The Nashville Town Council is accepting applications through Feb. 17 to form a group of five people to study “the need, function, structure and scope of a Human Rights Commission.”
The council voted 4-1 last week to form a temporary citizens advisory committee on this topic, which will report to the town council after a three-month period with its findings.
The duties of this committee include researching the possible creation of a longer-term human rights commission and what that group would do; reviewing and comparing the human rights commission ordinances of nearby counties and cities; and communicating with the Brown County Commissioners about forming a countywide human rights commission.
In addition, the resolution the council passed contains some statements about community values and principles:
“Whereas, Brown Countians see equal value in all lives, and each play a pivotal role in creating a sense of belonging;
“Whereas, a commitment to equity, diversity, and inclusion exists because these values make a welcoming and strong community for all people;
“Whereas, community leaders and neighbors grow together, work to capitalize on the strengths emanating from our differences, and treat one another with dignity and respect;
“Whereas, such principles are the basis for policy and decision making in the Town of Nashville, creating a mutually respectful, multicultural, and equitable environment;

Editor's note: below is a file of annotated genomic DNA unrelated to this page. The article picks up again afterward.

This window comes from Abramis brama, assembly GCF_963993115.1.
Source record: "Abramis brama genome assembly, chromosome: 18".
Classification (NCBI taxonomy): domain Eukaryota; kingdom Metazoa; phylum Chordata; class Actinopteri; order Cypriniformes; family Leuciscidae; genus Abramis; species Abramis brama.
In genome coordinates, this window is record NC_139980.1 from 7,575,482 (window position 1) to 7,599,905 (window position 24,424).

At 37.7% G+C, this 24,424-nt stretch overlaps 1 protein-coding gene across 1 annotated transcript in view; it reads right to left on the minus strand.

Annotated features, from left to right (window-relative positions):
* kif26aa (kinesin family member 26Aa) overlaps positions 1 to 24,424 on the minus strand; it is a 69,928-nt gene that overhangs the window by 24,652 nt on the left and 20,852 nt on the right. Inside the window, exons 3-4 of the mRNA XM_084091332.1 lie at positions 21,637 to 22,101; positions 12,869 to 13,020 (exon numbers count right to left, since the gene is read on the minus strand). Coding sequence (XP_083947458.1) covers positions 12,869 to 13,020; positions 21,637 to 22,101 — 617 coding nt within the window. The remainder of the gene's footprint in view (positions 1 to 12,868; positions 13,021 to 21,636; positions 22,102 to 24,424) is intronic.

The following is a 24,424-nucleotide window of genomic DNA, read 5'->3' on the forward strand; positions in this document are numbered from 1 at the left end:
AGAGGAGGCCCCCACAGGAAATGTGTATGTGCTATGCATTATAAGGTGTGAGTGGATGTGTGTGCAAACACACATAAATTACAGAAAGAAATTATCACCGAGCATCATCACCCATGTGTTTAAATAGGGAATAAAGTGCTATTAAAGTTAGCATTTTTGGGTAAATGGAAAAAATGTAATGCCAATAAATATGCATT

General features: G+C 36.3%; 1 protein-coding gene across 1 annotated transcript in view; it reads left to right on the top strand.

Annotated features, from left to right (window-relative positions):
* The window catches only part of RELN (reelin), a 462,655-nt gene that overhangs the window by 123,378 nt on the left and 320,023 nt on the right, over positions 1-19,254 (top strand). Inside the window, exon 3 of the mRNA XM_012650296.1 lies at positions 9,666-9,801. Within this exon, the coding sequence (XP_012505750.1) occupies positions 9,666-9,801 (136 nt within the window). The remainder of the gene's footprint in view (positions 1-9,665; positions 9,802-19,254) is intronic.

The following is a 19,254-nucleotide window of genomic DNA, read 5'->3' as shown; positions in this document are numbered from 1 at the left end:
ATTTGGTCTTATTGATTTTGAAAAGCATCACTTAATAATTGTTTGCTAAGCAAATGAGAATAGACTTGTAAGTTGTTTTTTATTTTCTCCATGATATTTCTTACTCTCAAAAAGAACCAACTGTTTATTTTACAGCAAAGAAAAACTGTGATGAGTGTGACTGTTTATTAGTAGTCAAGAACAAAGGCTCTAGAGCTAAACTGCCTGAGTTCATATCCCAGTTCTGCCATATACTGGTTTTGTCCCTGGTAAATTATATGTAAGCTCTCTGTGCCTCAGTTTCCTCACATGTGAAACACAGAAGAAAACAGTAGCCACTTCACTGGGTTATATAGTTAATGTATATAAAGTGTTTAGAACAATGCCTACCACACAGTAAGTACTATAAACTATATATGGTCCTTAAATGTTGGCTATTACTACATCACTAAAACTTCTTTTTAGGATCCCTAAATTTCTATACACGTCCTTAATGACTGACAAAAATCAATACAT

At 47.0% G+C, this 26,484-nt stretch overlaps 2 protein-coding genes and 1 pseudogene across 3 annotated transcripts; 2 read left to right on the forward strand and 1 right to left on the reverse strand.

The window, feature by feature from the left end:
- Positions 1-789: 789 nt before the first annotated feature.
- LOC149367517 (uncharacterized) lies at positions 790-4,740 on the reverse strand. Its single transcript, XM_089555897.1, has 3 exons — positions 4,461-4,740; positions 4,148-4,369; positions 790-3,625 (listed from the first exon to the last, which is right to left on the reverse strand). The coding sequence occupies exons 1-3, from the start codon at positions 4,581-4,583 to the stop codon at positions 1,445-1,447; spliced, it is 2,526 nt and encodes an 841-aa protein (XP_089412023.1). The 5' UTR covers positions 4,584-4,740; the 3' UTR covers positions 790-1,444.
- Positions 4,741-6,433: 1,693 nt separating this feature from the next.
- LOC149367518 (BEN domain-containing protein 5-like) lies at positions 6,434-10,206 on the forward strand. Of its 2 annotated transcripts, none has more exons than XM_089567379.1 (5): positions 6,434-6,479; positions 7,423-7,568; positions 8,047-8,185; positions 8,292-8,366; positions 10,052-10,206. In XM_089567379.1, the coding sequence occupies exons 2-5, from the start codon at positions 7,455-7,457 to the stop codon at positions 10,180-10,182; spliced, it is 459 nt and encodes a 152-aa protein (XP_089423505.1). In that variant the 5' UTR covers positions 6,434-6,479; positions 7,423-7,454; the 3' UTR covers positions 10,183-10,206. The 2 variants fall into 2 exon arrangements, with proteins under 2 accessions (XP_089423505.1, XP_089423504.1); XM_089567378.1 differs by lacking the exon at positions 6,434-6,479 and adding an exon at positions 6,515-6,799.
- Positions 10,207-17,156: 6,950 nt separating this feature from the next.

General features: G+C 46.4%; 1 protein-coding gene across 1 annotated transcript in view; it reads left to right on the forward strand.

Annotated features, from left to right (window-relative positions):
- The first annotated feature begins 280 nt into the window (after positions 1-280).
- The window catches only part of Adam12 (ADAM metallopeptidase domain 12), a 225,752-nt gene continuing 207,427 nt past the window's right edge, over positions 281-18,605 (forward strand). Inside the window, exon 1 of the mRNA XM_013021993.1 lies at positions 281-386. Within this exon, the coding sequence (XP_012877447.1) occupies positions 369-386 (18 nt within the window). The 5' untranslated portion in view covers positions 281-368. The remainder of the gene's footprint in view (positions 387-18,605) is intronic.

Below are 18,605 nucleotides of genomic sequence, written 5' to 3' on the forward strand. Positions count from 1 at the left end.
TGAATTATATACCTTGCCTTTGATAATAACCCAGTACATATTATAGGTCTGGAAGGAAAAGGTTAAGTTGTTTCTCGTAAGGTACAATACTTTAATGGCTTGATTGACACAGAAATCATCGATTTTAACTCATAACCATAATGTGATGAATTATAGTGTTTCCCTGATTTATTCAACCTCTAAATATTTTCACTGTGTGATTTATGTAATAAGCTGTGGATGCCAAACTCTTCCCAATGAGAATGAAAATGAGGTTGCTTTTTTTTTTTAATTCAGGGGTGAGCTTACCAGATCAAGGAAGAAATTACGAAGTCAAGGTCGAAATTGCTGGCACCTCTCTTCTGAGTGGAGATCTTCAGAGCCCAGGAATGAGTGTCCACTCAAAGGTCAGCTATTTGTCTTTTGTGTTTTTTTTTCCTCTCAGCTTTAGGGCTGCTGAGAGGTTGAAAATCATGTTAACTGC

“Whereas, the Town of Nashville reaffirms our dedication and commitment to these precepts by establishing a citizens advisory committee authorized to conduct public meetings and make recommendations to the council.”
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The town council has discussed this topic off and on since summer.
In June, council member Nancy Crocker introduced a draft ordinance to establish a human relations commission, created with the help of council Strategic Direction Adviser Dax Norton. It spanned nine pages. Norton said it was a compilation of many different ordinances that follow state statute.
At that time, Crocker volunteered to work through the draft with some of the local people who were putting on the Solidarity Rally for Racial Justice that month.